The bears, Rachid said, were more than surprised: "At several places throughout the site baskets are always kept full of free condoms provided by the national government to the Bears as active participants in campaigns against AIDS."

No matter. The inspector insisted that condoms should be available for sale and not given away for free (in her column, Mochkofsky notes that - as absurd as the demand might seem - she remembered that a while back authorities had also threatened to shut down a lesbian bar under similar allegations that no condoms were being offered for sale to the bar's clients).

The authorities came back on the 23rd and shut down the club.

This seems to be the type of police harassment that was so prevalent in Latin America during the past few decades but coming from as "gay friendly" a city as Buenos Aires it still shocks. Let's hope that the bears regain access to their lair sooner than later.

By the way, a few years back a television show from Chile featured the Osos de Buenos Aires. Here is a look at the segment:

Monday, February 18, 2008

Adil Doukali on bisexuality and being a gay Muslim

Adil Doukali (pictured above), the 32 year old Moroccan man who won the Mr. Bear Spain 2007 sash last summer - and then drew heated criticism for comments he made about his sexual orientation during a nationally televised gossip show - has sent me a link to a new interview he did with a Spanish gay magazine called MOXOW.

Although I can't find a direct online link to the interview, a .pdf version of the magazine can be downloaded here (the interview is featured on page 9 of the magazine).

Here's my translation of the interview from the original Spanish:

MOXOW: Why did you decide to present yourself at [Spain's] 2007 Bear Fest?
Adil Doukali: Simply because I'm a Bear. I have a beard, I'm hairy, handsome, I had what the contest required. In my opinion the Mr. Bear contest is, before anything, a "beauty" contest, which is to say that people are judged on aesthetic terms. I match the Bear aesthetic.
M: You were named Mr. Bear 2007 last summer and you went on with a normal life until you appeared in an Antena3 show. Why did you want to appear on television?
AD: I thought it would be interesting to show that a Muslim Moroccan man could be gay. I also thought we would talk about the bear world.
M: Nevertheless things became complicated.
AD: The show's hosts stopped asking about this subject and went directly to the topic of religion. If you ask me what the Koran [says] about homosexuality I will say the same thing that I told them, that it's a sin. It was very harsh [for me] when they showed a segment taped outside a mosque and asked my countrymen about me, showing them photos of me in underwear which had been published in Hot Bear magazine - to be naked in public is a sin in the Muslim religion.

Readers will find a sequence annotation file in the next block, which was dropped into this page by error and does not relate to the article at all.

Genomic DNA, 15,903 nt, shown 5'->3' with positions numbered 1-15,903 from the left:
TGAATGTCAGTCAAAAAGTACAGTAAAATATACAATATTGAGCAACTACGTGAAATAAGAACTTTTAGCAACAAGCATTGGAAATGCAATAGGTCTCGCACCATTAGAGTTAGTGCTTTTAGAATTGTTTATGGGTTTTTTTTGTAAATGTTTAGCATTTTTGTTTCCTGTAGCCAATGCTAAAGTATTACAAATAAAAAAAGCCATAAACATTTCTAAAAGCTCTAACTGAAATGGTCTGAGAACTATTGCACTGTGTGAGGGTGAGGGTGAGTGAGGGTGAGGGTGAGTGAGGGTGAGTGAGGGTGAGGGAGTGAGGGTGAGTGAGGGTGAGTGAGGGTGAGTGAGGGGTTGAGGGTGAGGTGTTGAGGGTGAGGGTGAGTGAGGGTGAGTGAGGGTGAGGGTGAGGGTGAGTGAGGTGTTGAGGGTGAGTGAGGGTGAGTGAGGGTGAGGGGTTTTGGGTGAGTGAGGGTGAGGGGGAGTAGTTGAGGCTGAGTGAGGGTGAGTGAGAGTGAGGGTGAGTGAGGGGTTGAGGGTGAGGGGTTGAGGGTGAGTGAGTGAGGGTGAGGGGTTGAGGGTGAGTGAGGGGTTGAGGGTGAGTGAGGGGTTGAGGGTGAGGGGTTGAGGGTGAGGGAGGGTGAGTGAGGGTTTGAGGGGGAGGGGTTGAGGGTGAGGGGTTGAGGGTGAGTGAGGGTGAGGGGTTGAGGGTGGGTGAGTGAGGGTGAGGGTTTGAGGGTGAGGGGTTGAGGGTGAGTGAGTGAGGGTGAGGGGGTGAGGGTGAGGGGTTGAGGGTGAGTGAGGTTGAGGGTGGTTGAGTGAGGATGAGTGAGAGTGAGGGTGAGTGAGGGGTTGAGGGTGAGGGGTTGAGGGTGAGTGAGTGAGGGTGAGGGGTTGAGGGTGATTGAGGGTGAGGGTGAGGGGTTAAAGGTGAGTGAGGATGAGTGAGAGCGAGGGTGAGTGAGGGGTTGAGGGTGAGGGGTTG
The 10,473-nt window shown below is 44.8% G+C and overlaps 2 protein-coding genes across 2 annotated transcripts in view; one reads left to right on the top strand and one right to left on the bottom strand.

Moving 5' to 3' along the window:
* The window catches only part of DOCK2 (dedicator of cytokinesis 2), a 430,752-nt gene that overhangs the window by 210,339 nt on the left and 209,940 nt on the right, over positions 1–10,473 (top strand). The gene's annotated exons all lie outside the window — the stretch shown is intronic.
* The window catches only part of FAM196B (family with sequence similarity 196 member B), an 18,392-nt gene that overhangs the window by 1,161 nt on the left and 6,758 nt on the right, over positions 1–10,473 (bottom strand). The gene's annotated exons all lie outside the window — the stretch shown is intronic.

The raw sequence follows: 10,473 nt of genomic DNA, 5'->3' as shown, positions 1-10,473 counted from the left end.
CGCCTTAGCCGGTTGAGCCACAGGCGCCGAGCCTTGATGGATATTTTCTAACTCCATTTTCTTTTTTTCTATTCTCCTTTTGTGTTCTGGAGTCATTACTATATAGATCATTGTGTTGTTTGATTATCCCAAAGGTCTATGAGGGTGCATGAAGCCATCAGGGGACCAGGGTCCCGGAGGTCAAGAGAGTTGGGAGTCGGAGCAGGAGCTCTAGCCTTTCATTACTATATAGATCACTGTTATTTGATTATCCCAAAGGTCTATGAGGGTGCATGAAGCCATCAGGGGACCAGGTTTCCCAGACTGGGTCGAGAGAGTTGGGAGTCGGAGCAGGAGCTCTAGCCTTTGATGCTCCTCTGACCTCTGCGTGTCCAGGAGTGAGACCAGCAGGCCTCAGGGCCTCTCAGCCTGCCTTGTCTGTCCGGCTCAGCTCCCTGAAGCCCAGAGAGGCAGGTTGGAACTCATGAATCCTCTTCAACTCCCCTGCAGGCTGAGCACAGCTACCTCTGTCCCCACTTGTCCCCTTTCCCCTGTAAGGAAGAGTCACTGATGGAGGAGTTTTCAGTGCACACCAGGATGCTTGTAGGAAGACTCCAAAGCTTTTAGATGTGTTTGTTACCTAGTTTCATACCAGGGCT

M: What we didn't understand was your desire to return to a good path by marrying a woman. Can you explain?
AD: I am bisexual and it's true that one day I may want to marry a woman. It's a possibility. What happens is that if you ask me who I am, I would tell you that I am gay. Because in Marroqui culture - and also in mine - to be gay or bi, is the same thing because in either case you sleep with men. People did not understand that a boy who says he is gay [can also] declare that he wants to marry a woman. For me bi and gay is the same thing. There were people and journalists who said that I regreted being gay and this I never said, nor is it the truth.
M: What was your reaction to everything that happened [after] that show?
AD: It hurt me that people didn't try to get in touch with me before printing that information. It surprised me that a lot of gays [reproached] me and did not want to accept that a bisexual could be Mr. Bear.
M: That is something that is still not clear to us. A bisexual can participate in the Mr. Bear contest?
AD: I wasn't told anything before participating nor was I asked anything. After the show on Antena3 I remained with the organizers of the contest. The only thing I was told was that it would have been better if I hadn't said that I was bi. But they didn't give me trouble nor was I stripped of my title as many have said.
M: Do you regret appearing on that show?
AD: No, even if things got pretty bad afterwards. The news even came out in Morocco where my whole family lives. My mother and my sister had a rough time. They wouldn't leave the house for fear of people. There were rumors that I would be killed. I have friends there who used to say I was a very good person who now say I am a woman.
M: At the very least in Spain things are better?
AD: A lot of hetero people recognize me in the streets. And that's what I wanted, that the Bear [lifestyle] reach heterosexual people. Nevertheless a lot of people have not understood me, I have work colleagues that don't greet me [Doukali works as a home painter], don't talk to me or throw insults at me. Even the old Mr. Bear 2006 took it up against me in a Barcelona magazine, calling me false and telling lies about me.
M: We hope you're not also angry with us.
AD: Nah, you are the only ones who have agreed to interview me to know what really took place. I get angry if I'm not given the possibility to tell the truth and respond. You have listened to me and that's why I respect you.
M: Well, thanks, and to finish the interview: Do you know if you are heading to San Francisco for the selection of Mr. International Bear?
AD: Well, at the moment I don't know a thing. The contest takes place in February and to date nobody has gotten in touch with me. If they ask me to go, I'll go.